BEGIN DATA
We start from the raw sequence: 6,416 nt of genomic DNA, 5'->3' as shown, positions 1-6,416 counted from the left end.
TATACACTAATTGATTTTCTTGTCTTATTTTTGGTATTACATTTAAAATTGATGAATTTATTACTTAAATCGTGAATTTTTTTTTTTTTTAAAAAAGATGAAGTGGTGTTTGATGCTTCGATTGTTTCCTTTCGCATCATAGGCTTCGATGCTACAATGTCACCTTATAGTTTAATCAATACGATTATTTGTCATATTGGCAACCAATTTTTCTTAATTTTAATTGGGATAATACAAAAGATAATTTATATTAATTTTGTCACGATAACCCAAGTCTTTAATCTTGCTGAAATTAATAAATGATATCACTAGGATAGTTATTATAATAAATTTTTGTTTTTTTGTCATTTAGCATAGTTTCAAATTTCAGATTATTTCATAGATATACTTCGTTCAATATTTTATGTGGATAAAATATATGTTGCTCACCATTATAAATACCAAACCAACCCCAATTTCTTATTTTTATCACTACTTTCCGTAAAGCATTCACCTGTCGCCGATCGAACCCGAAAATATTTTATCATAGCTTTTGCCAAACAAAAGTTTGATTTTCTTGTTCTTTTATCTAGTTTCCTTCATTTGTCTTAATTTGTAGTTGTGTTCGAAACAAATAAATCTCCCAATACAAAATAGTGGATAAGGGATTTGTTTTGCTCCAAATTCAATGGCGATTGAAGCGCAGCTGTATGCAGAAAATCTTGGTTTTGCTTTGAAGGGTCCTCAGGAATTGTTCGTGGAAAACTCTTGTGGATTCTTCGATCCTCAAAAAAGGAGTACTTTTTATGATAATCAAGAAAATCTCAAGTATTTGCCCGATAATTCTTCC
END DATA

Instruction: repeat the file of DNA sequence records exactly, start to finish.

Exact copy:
We start from the raw sequence: 6,416 nt of genomic DNA, 5'->3' as shown, positions 1-6,416 counted from the left end.
TATACACTAATTGATTTTCTTGTCTTATTTTTGGTATTACATTTAAAATTGATGAATTTATTACTTAAATCGTGAATTTTTTTTTTTTTTAAAAAAGATGAAGTGGTGTTTGATGCTTCGATTGTTTCCTTTCGCATCATAGGCTTCGATGCTACAATGTCACCTTATAGTTTAATCAATACGATTATTTGTCATATTGGCAACCAATTTTTCTTAATTTTAATTGGGATAATACAAAAGATAATTTATATTAATTTTGTCACGATAACCCAAGTCTTTAATCTTGCTGAAATTAATAAATGATATCACTAGGATAGTTATTATAATAAATTTTTGTTTTTTTGTCATTTAGCATAGTTTCAAATTTCAGATTATTTCATAGATATACTTCGTTCAATATTTTATGTGGATAAAATATATGTTGCTCACCATTATAAATACCAAACCAACCCCAATTTCTTATTTTTATCACTACTTTCCGTAAAGCATTCACCTGTCGCCGATCGAACCCGAAAATATTTTATCATAGCTTTTGCCAAACAAAAGTTTGATTTTCTTGTTCTTTTATCTAGTTTCCTTCATTTGTCTTAATTTGTAGTTGTGTTCGAAACAAATAAATCTCCCAATACAAAATAGTGGATAAGGGATTTGTTTTGCTCCAAATTCAATGGCGATTGAAGCGCAGCTGTATGCAGAAAATCTTGGTTTTGCTTTGAAGGGTCCTCAGGAATTGTTCGTGGAAAACTCTTGTGGATTCTTCGATCCTCAAAAAAGGAGTACTTTTTATGATAATCAAGAAAATCTCAAGTATTTGCCCGATAATTCTTCC